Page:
This time around, as I strolled in Shanghai’s vast countryside — agricultural land (ranging from arable fields to fruit gardens, forests, grasslands and so on) accounts for about 46 percent of Shanghai’s land area — I saw a sea change.
On July 17, I went to Zhangma village in Qingpu District, only to be amazed by its picturesque paddy fields beside a tree-lined boulevard, a rolling lavender field and rows of neat farmers’ houses. To be sure, the village lacks a mountain view or the hillside tea houses as travelers would find in bucolic Hangzhou, but it looks more rustic with verdant rice fields in which a special kind of frog is put to eat pests and keep crops healthy. Wa Dao Mi (Frog Rice) has become a famous agricultural brand in Shanghai for its organic content.
Zhangma village, with a history of about 1,000 years, has an area of 3.12 square kilometers, with an arable land of nearly 3,000 mu (200 hectares) and a population of about 2,200. It was not always this beautiful. From 2014 to 2015, the village cleared its rivers of hundreds of abandoned boats to improve river quality and water traffic — just to name one example of local efforts to make the village more livable and lovely.
On August 3, in the eye of typhoon Jongdari, I drove to Caibang village. On August 9, under the scathing sun, I drove to Huangqiao village. Aside from a beautiful landscape dotted with paddy fields, lotus flowers, farmers’ inns and other agricultural and tourist attractions, what impressed me most in these two villages was the open attitude of local farmers and officials toward a stranger.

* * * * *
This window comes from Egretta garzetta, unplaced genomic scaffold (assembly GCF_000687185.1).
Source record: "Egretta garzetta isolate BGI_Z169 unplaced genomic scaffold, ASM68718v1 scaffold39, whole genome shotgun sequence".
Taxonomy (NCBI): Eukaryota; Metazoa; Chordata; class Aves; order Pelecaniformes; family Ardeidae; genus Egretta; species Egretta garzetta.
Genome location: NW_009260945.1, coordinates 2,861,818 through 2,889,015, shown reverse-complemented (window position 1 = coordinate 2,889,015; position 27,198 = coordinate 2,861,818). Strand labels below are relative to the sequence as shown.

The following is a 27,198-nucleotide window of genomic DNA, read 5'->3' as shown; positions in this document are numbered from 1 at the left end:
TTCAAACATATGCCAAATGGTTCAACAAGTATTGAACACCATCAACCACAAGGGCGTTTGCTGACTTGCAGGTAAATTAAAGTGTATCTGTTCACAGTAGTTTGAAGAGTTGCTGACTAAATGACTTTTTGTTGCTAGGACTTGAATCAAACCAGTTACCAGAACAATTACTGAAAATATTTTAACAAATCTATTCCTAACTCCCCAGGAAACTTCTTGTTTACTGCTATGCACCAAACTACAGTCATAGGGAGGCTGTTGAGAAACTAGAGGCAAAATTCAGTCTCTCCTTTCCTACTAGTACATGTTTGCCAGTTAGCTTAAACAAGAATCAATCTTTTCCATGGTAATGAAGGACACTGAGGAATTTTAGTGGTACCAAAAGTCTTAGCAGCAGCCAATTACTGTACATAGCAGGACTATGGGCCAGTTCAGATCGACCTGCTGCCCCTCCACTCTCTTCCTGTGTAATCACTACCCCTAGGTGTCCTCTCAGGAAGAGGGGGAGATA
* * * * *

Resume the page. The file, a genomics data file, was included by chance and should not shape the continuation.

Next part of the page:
In Caibang village, a lady who runs a small restaurant entertained me with local a po cha — with a history of 700 years — for free, even though it was closed when I arrived. A po cha is tea enjoyed by peasant women as they chatted while weaving bamboo fishing traps or doing embroidery.
In Huangqiao village, a local cadre earnestly told me how to get to the source of the Huangpu River and that admission was free. When I came close to the destination, I was lost in a labyrinth of trees. Then a security guard from a nearby recreation center saluted and guided me politely to my destination.
The beauty of a village is ultimately defined by a humble spirit as well as a clean environment — both natural and social — rather than by the size of its GDP.
Some of my acquaintances today still shun a taste of village life on the grounds that the countryside remains lacking in material terms compared with the city. To me, however, the simple existence of a village where one can feel the humble strength of the earth is what matters most to an urban soul who has been elevated too high — and too dry — for too long.